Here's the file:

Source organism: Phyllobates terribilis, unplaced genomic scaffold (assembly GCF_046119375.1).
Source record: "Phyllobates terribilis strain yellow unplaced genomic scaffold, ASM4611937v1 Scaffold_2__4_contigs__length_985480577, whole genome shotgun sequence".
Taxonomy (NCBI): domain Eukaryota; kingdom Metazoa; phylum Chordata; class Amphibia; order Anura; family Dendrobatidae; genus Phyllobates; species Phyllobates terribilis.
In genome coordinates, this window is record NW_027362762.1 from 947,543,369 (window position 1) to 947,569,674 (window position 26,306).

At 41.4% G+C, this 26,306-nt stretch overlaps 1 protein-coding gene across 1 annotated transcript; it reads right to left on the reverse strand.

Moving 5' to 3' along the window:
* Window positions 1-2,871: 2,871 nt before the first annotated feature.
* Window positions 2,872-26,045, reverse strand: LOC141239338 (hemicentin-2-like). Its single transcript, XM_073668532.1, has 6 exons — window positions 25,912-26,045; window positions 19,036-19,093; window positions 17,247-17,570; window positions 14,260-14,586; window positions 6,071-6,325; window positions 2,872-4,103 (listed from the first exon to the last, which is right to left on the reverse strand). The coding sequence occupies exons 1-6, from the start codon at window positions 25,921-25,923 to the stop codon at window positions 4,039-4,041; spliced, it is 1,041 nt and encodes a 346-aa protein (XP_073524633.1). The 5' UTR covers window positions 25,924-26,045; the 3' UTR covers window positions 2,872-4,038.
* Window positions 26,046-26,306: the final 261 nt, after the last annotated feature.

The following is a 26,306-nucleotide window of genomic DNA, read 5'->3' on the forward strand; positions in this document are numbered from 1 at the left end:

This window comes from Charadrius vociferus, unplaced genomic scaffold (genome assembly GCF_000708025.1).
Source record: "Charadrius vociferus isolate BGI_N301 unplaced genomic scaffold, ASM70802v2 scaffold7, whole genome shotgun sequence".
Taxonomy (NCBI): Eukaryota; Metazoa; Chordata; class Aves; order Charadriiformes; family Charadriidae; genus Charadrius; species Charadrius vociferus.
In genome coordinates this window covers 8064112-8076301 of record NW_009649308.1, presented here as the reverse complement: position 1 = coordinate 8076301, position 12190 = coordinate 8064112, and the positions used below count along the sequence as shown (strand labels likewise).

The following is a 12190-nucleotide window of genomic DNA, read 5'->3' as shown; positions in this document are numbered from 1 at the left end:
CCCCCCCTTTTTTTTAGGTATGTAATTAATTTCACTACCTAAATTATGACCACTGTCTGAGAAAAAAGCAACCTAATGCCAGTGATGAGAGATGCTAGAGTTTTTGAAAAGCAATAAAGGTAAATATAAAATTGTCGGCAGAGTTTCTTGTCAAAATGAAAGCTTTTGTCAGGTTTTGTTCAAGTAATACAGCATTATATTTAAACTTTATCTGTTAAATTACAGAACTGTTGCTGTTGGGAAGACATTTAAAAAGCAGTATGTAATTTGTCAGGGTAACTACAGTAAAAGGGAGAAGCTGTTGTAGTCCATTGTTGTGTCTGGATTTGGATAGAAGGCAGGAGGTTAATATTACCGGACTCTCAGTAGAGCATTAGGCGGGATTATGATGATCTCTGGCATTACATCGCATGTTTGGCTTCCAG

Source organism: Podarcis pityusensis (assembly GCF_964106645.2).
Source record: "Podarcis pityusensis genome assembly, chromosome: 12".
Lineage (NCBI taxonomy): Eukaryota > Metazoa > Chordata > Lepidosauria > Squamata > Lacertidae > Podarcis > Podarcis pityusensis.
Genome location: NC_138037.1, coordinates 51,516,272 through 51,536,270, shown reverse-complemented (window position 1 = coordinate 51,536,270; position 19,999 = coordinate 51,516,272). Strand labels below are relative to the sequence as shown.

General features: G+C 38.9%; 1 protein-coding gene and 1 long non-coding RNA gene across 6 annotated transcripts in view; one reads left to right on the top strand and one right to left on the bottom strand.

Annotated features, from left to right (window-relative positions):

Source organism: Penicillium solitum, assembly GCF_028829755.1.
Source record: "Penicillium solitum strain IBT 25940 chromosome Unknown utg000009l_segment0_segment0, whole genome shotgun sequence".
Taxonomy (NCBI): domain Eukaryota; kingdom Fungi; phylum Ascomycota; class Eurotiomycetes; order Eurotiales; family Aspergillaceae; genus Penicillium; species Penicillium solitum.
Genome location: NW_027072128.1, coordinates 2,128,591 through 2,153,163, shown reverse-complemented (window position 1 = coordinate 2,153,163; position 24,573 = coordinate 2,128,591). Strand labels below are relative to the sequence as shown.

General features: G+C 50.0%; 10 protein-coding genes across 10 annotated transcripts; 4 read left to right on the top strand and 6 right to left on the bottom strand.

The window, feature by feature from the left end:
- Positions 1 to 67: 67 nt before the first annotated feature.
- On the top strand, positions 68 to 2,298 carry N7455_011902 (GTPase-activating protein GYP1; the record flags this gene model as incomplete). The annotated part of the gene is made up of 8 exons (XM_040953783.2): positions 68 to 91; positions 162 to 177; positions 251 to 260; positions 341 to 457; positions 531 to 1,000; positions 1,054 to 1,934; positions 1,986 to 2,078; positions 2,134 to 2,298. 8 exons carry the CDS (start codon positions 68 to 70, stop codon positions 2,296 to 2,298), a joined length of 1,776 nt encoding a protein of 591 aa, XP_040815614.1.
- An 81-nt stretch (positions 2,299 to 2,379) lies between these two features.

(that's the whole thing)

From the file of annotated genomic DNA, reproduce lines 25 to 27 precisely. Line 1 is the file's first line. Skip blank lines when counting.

Taxonomy (NCBI): domain Eukaryota; kingdom Fungi; phylum Ascomycota; class Eurotiomycetes; order Eurotiales; family Aspergillaceae; genus Penicillium; species Penicillium solitum.
Genome location: NW_027072128.1, coordinates 2,128,591 through 2,153,163, shown reverse-complemented (window position 1 = coordinate 2,153,163; position 24,573 = coordinate 2,128,591). Strand labels below are relative to the sequence as shown.

General features: G+C 50.0%; 10 protein-coding genes across 10 annotated transcripts; 4 read left to right on the top strand and 6 right to left on the bottom strand.